The obvious purpose of a liquidated damages provision is to make your client whole in the event that your business partner breaches the agreement. Nevertheless, K.G.M. Custom Homes. v. Prosky highlights that simply having a valid and enforceable liquidated damages provision is not enough to ensure this.

In K.G.M., the plaintiff contracted to buy real estate in order to develop single family homes. Unlike more standard such transactions, however, (i) the closing was not to take place until 21 days after K.G.M. received permits and approvals to develop the property, and (ii) the purchase price was to vary depending upon how many lots K.G.M. was approved to develop. Thus, it was contemplated that K.G.M. was going to have to expend a significant amount of time, money and/or other resources before it ever would be in a position to close on the transaction. In light of this, it made perfect sense for the purchase and sale agreement to include a liquidated damages provision stating that if the seller breached, it:

[S]hall pay [K.G.M.], as liquidated damages, a sum of money equal to all charges and fees paid by [K.G.M.] in connection with this transaction, including but not limited to, attorneys’ fees.

Six years later, and after K.G.M. had incurred $375,000 towards the transaction, the time for closing finally had arrived. However, in breach of their obligations under the purchase and sale agreement, the sellers refused to close and K.G.M. sued. K.G.M. prevailed at trial and was awarded liquidated damages in the amount of $495,000, $375,000 in out-of-pocket expenses, and $120,000 in attorneys’ fees associated with the litigation.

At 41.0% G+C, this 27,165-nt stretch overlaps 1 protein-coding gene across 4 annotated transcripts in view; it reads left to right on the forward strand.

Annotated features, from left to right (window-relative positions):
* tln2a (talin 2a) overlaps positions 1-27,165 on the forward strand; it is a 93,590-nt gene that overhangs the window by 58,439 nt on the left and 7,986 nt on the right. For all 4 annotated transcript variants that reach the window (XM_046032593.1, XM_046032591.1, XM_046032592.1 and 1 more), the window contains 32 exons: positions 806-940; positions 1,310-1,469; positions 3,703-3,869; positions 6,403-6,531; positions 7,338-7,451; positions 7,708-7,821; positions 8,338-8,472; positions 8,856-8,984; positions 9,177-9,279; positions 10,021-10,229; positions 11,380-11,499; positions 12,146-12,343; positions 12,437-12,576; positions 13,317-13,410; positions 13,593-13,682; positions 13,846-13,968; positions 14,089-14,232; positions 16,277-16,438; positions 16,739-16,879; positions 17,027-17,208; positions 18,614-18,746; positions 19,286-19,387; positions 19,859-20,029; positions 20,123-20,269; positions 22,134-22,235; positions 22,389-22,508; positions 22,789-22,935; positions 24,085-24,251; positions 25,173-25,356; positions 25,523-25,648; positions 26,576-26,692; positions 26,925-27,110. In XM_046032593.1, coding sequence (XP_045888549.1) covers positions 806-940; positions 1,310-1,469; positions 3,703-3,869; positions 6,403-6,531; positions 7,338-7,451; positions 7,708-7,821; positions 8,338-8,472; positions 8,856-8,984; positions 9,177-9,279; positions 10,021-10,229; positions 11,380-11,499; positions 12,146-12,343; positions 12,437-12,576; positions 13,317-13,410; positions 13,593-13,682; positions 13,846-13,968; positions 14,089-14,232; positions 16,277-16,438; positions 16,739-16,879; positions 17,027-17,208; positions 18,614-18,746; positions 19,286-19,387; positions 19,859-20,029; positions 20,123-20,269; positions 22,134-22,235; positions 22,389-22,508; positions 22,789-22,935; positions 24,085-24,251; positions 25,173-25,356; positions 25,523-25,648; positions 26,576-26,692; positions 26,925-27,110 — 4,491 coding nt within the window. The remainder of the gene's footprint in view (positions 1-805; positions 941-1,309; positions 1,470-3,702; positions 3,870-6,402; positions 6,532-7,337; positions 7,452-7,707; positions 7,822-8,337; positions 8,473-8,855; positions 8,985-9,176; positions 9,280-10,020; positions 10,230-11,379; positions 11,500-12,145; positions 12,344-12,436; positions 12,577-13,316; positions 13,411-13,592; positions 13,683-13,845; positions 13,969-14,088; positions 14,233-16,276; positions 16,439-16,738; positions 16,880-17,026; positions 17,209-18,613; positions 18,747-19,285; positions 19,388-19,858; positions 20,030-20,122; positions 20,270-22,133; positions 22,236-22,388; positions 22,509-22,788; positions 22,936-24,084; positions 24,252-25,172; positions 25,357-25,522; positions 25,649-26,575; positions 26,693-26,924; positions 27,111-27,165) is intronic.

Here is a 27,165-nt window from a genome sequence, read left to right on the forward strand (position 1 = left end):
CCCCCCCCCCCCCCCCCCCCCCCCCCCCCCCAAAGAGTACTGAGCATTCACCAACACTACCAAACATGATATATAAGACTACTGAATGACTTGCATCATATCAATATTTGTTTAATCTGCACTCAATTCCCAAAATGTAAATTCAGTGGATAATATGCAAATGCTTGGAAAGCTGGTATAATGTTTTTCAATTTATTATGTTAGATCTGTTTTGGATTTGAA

K.G.M. appealed the judgment, and the finding of liability, as well as the award of out-of-pocket expenses, were affirmed. As for the award of attorneys’ fees, however, the Supreme Judicial Court stated:

On its face, the [liquidated damages] clause appears to contemplate only attorney’s fees incurred in connection with the transfer of the land, which would include the process of securing approval from the necessary authorities. Tellingly, the provision benefits only K.G.M., as there is no provision providing for the recovery of attorney’s fees connected with any litigation for a breach by K.G.M. Thus, where the plain language of the agreement does not contemplate the awarding of attorney’s fees for litigating its breach, the judge’s decision represented a windfall for K.G.M., which goes against the intent of the American Rule [which Rule provides that each side bears its legal fees in litigation, win or lose].

So the next time you contemplate including a liquidated damages provision in a contract, don’t forget to include a companion provision that expressly allows for the recovery of legal fees if you are required to sue for breach. Failing to do so could result in your client ending up far short of being made whole.